in fact; in reality; in truth; truly (used for emphasis, to confirm and amplify a previous statement, to indicate a concession or admission, or, interrogatively, to obtain confirmation): Indeed, it did rain as hard as predicted. Did you indeed finish the work?


(used as an expression of surprise, incredulity, irony, etc.): Indeed! I can scarcely believe it.

Nearby words

  1. indecl.,
  2. indeclinable,
  3. indecomposable,
  4. indecorous,
  5. indecorum,
  6. indef.,
  7. indefatigability,
  8. indefatigable,
  9. indefeasible,
  10. indefectible

Origin of indeed

1300–50; Middle English; orig. phrase in deed Unabridged Based on the Random House Unabridged Dictionary, © Random House, Inc. 2019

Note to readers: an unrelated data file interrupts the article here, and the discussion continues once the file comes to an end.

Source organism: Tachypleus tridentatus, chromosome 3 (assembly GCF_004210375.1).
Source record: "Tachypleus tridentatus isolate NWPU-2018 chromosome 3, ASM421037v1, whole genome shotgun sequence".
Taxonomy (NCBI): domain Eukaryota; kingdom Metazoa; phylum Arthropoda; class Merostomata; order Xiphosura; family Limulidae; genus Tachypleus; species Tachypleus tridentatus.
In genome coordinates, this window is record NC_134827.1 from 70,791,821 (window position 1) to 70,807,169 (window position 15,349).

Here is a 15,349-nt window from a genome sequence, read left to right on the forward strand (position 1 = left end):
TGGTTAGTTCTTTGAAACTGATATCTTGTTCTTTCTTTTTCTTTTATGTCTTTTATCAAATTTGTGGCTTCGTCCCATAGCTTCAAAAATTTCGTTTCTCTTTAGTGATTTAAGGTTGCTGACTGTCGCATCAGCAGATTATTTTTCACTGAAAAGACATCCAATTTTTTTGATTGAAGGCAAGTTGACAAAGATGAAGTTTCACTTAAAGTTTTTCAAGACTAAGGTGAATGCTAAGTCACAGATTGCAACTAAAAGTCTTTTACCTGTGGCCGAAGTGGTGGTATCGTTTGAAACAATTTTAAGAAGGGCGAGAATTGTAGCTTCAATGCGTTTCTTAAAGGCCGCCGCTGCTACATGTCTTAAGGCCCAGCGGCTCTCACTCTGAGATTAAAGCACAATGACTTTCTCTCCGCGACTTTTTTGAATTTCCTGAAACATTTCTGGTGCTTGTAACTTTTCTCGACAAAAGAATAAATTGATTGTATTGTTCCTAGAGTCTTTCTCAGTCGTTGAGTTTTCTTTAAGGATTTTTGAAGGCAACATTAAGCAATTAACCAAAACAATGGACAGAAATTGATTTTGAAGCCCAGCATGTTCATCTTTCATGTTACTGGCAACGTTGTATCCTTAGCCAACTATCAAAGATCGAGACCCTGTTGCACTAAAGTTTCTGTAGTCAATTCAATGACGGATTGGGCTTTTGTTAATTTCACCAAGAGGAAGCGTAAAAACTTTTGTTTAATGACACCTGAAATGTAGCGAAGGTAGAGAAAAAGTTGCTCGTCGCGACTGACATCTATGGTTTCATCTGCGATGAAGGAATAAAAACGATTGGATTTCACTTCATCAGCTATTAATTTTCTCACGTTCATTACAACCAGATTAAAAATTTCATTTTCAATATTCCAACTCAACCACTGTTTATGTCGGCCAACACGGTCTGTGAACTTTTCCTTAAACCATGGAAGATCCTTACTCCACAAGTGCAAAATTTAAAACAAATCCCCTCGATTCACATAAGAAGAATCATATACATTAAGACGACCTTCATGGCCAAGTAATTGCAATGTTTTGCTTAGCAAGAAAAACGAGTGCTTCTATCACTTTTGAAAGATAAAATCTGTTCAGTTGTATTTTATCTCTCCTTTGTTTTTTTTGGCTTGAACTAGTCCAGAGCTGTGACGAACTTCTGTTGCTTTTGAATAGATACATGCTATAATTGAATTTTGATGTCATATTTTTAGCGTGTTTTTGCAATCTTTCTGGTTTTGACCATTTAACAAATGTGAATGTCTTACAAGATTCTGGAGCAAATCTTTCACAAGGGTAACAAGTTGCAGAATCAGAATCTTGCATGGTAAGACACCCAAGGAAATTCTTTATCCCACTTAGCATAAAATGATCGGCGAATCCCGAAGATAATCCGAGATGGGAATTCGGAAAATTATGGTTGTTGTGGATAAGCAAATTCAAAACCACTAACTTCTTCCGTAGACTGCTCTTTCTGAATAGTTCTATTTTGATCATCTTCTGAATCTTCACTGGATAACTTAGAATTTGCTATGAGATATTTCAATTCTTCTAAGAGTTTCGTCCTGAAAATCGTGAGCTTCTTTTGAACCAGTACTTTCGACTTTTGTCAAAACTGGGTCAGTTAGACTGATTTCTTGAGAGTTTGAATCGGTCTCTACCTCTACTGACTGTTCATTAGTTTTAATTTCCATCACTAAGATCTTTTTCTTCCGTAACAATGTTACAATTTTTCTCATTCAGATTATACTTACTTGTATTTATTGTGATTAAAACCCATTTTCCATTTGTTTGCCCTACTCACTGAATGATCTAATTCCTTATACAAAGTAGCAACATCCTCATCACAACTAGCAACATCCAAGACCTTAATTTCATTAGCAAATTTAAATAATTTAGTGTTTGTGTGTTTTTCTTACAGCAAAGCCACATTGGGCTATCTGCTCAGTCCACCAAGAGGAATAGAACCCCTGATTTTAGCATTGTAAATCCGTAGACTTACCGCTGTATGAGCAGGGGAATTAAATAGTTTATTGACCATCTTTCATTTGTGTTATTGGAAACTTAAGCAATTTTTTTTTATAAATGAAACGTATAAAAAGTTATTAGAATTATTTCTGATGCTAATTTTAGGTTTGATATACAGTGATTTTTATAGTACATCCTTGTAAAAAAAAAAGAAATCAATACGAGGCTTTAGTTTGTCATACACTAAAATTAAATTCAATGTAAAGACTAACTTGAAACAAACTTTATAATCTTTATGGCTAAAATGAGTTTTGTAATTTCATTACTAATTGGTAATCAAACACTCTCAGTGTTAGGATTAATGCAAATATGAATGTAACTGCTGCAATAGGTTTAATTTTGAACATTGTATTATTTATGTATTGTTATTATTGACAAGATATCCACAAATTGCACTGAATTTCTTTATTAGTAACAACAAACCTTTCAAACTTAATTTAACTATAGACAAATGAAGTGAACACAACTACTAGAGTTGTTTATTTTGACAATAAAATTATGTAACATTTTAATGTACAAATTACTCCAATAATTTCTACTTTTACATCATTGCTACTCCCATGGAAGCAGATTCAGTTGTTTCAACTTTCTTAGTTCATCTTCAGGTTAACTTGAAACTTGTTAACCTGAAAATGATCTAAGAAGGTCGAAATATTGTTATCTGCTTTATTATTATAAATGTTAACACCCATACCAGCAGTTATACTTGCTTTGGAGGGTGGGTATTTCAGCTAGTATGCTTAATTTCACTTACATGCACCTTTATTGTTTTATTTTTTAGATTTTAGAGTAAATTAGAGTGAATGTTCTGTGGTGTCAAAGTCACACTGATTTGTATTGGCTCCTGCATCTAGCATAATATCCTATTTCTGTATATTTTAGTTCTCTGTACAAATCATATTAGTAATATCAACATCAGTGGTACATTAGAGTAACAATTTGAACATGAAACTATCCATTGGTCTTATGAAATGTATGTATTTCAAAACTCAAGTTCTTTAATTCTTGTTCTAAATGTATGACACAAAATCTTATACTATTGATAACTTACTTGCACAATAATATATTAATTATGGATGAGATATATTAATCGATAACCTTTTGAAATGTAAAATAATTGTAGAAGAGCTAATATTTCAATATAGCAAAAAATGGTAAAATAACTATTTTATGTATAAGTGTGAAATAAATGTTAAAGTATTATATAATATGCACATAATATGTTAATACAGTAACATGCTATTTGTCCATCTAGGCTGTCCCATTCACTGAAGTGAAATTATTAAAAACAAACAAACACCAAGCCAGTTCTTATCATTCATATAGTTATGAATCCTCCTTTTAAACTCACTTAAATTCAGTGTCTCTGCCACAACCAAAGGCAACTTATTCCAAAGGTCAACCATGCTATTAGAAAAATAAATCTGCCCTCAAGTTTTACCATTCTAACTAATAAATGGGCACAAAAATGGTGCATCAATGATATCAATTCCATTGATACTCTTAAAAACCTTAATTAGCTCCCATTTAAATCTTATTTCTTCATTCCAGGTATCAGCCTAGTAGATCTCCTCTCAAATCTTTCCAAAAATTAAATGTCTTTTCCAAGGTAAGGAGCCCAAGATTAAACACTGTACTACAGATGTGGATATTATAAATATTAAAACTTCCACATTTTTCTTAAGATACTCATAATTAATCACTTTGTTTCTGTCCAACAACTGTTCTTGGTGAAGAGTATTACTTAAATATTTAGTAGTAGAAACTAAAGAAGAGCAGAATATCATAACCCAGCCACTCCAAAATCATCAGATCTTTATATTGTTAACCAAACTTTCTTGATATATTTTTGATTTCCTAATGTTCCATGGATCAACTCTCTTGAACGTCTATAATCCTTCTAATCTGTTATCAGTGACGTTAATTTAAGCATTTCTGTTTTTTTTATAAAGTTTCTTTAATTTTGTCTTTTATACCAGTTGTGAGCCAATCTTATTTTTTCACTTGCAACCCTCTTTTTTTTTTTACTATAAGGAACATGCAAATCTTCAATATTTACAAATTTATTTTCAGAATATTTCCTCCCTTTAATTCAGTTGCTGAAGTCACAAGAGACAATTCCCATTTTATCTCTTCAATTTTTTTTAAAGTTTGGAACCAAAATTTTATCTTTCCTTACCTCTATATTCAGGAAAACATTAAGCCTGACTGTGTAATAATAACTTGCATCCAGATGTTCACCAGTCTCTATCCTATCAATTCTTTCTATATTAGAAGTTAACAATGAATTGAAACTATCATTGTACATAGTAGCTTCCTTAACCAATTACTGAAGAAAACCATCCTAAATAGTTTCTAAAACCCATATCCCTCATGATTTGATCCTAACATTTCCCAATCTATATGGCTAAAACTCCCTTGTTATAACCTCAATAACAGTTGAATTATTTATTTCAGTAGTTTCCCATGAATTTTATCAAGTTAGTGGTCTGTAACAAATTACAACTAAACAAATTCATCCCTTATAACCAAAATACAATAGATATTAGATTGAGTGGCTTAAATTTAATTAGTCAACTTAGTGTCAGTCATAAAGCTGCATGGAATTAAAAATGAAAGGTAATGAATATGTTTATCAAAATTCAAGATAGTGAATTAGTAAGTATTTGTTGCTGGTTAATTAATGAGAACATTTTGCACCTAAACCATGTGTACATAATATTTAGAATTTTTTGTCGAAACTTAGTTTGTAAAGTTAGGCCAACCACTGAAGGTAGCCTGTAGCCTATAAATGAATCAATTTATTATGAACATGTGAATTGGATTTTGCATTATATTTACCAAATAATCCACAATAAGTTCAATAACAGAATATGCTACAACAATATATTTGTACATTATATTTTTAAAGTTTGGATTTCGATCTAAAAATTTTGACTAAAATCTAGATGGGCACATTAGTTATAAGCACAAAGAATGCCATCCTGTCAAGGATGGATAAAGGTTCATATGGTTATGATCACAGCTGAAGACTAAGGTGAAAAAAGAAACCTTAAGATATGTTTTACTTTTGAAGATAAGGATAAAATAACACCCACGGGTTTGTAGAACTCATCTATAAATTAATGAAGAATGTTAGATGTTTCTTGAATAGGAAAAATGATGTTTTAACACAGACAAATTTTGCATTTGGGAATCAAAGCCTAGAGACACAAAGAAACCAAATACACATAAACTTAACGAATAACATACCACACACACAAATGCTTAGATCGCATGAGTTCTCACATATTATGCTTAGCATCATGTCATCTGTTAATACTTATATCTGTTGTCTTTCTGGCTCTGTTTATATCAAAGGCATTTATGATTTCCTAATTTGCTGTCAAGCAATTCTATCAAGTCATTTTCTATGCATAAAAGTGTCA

Examples from the Web for indeed

British Dictionary definitions for indeed


sentence connector

certainly; actuallyindeed, it may never happen


(intensifier)that is indeed amazing
or rather; what is morea comfortable, indeed extremely wealthy family


an expression of doubt, surprise, etc
Collins English Dictionary - Complete & Unabridged 2012 Digital Edition © William Collins Sons & Co. Ltd. 1979, 1986 © HarperCollins Publishers 1998, 2000, 2003, 2005, 2006, 2007, 2009, 2012

Word Origin and History for indeed



early 14c., in dede "in fact, in truth," from Old English dæd (see deed). Written as two words till c.1600. As an interjection, 1590s; as an expression of surprise or disgust, 1834. Emphatic form in yes (or no) indeedy attested from 1856, American English.

Online Etymology Dictionary, © 2010 Douglas Harper